We’ve espoused enough about our love for Thai food on this blog, so I’ll save the back story and get straight into the food. Som tum, the fantastically fresh and spicy papaya salad from Northern Thailand, is something we’ve wanted to make for a while but for some reason never got around to it…until now. We based this recipe on one from www.thaitable.com; as far as the flavors go, it was a complete success. As far as the texture goes, it was not up to our standards. The problem was with the papaya – it’s a very juicy, moist fruit, and if you don’t get that moisture out of there, it turns very soggy; sweet and delicious, but soggy. That was the failing of the dish – somehow we will extract the moisture better next time. But the sweet tomatoes, the crunchy bean sprouts, the hot and spicy chili peppers, the salty fish sauce (which can be substituted with soy sauce to go vegetarian), the tangy lime juice, and the cilantro and peanuts create a vibrant ménage of flavors that is very refreshing. You can certainly remove the seeds and veins from the peppers if you don’t like it spicy, but it’s the spiciness that really brings the dish together (otherwise it’s a lot of just sweet and salty). We even used spicy peanuts, but we are kind of insane about spicy food. We used Fresno chili peppers – if you can find Thai chilis that would be ideal, but serranos would work just as well (get an extra one or two though since they are small). We served this with a quick and delicious Thai omelet (traditional Thai street food made with fish sauce and black pepper in the eggs, with cilantro and Sriracha on top – really tasty!). It was like Bangkok in our kitchen; almost as humid too, but with no underage prostitutes…that we know of. Enjoy!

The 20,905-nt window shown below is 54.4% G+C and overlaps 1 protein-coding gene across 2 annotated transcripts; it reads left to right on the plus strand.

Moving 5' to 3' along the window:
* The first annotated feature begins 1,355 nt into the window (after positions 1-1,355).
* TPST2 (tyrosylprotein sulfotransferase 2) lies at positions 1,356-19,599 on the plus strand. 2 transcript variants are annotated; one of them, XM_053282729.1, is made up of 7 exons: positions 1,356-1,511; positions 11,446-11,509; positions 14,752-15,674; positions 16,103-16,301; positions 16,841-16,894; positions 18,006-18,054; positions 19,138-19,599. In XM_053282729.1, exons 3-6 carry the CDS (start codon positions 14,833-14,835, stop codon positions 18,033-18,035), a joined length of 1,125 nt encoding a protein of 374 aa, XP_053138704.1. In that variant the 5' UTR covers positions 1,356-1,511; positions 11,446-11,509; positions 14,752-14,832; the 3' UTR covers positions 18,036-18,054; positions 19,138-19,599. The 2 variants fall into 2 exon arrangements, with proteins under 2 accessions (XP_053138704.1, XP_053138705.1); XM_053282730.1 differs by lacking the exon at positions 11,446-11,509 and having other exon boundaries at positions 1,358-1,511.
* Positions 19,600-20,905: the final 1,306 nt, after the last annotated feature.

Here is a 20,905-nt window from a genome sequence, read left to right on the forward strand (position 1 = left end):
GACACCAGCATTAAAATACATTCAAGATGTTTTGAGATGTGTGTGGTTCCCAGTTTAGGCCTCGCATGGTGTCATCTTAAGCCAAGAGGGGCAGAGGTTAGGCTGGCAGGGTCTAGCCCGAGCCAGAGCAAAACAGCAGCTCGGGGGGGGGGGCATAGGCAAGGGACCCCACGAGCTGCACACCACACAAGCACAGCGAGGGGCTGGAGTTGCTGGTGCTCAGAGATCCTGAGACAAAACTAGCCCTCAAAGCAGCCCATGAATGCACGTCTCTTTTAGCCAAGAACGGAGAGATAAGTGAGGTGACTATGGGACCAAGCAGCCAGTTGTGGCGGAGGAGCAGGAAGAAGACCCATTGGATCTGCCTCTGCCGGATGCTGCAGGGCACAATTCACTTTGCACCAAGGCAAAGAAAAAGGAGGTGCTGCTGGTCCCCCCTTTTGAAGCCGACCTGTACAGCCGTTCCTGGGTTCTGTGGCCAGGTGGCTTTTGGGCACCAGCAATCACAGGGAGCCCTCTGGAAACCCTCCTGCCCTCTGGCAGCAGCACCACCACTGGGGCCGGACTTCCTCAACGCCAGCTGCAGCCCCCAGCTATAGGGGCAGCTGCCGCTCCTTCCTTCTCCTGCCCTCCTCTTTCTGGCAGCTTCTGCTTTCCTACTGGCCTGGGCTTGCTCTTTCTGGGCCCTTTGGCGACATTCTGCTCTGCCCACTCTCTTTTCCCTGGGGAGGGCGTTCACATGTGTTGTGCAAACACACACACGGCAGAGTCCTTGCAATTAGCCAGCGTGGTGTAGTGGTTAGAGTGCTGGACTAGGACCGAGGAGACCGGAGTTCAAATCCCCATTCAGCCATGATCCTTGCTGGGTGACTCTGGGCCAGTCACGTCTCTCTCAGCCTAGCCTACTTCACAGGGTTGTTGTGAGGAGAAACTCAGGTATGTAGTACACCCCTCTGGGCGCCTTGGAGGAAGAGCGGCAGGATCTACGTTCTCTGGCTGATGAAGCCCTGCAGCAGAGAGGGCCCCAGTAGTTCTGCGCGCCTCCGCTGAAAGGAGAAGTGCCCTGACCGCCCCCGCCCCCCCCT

Som Tum (Thai Papaya Salad)
2 tomatoes, diced
1 cup bean sprouts
2 red chili peppers, stemmed and chopped
1 ½ tablespoons fish sauce
1 clove garlic, minced
2 scallions, coarsely chopped
2 cups shredded green papaya
1 ½ tablespoons sugar
¼ cup cilantro, chopped
2 tablespoons chopped peanuts
Combine the garlic, tomatoes, chili peppers, and bean sprouts in a large bowl; add fish sauce, lime juice and sugar. Add the papaya and mix well. Add the scallions and 1 tbsp. of the peanuts; stir to combine. Top the salad with the remaining peanuts and the cilantro. Eat!
We recently came across two recipes featuring a vegetable as the main ingredient that we had never prepared before – endive. You’ve seen it – it’s sort of like a lettuce, but it’s firm and smooth and traditionally used in salads. The first recipe, is just that – a salad featuring endive, but with apples, tomatoes, and tangy cheese to bring it all together. The second recipe, from the Hannaford Supermarket magazine, takes endive off the salad plate and into the oven, baking it with lemon and spices, creating a terrific side dish for meats or even just served with crusty bread. Enjoy!
Endive Salad with Warm Apple Cider Vinaigrette
4 tsp. apple cider vinegar